A Bright Room Called Day | Performing Arts Review | Chicago Reader

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A Bright Room Called Day



A Bright Room Called Day, Blindfaith Theatre, at the Strawdog Theatre Company. Tony Kushner's most overwritten play merely hints at the knack for surrealist storytelling so brilliantly apparent in Angels in America. Here he tries to shove 50 pounds of assorted Marxist agitprop into a 10-pound bag fashioned from recycled history lessons, dreamscapes, and ACT-UP sound bites. The result is an industrious but pedantic work that hasn't aged well, its naked anger and outrage entirely unconvincing in our era of dot-com complacency.

A group of leftist artists in 1930s Berlin is the starting point for a story about the terrors of political tyranny and social apathy. But Kushner relies too heavily on the means of an overeager grad student at the podium rather than those of a playwright: slides explaining Nazi history, images of Hitler, recordings of Nazi speeches in full sputter.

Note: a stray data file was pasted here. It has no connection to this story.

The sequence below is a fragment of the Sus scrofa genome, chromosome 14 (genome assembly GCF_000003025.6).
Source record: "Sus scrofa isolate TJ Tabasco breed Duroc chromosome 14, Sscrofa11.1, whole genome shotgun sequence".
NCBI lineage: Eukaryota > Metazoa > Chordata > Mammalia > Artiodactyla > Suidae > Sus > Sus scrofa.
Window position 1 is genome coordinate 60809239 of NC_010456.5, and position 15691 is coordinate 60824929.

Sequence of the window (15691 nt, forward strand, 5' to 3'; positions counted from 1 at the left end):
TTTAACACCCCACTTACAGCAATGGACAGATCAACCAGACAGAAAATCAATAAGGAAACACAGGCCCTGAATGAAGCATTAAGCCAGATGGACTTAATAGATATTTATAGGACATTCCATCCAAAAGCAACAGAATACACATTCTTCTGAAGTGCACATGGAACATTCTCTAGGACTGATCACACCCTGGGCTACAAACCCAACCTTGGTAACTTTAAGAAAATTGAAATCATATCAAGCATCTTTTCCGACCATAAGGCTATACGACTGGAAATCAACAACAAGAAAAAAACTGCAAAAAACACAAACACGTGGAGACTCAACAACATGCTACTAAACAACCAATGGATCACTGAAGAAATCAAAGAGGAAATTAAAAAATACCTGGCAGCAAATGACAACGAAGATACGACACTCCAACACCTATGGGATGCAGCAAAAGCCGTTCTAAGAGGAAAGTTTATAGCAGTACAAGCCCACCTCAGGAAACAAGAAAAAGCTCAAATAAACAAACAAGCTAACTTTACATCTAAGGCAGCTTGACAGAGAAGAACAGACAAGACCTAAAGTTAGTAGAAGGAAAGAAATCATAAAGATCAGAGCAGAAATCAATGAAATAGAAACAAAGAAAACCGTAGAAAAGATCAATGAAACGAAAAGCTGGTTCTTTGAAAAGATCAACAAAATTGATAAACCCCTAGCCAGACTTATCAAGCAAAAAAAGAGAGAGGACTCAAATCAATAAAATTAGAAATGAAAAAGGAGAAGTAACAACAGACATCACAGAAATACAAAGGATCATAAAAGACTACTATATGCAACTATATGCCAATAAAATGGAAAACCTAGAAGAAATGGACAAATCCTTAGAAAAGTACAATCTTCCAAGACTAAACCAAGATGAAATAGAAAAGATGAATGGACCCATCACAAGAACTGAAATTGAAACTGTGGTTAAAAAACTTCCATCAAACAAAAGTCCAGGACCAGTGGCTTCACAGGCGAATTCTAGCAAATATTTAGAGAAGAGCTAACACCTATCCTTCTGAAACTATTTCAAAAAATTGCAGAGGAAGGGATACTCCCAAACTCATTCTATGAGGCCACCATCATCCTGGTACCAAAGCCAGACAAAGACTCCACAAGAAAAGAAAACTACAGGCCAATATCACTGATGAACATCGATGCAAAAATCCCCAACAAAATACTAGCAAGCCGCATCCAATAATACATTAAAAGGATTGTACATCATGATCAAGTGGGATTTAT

But don't blame the sins of the play on this hardworking ensemble. Even though director Nicolas Minas is an occasional student of the Kushner School of Unambiguous Symbolism--for every subtle touch there's a moment of easy preaching, like a picture of Ronald Reagan with a Hitler mustache--he deftly guides an admirable cast through this narrative maze. As a self-centered actress, Lisa May Simpson deploys flickering eyes, pursed lips, and a bonny delivery in mesmerizing unison. Matthew Welton's husky voice and woeful inflections are well suited to the role of a principled filmmaker. And as the glue that holds the group together, Pedra Katherine O'Rourke conveys her character's indecisive air with graceful assurance.

--Erik Piepenburg

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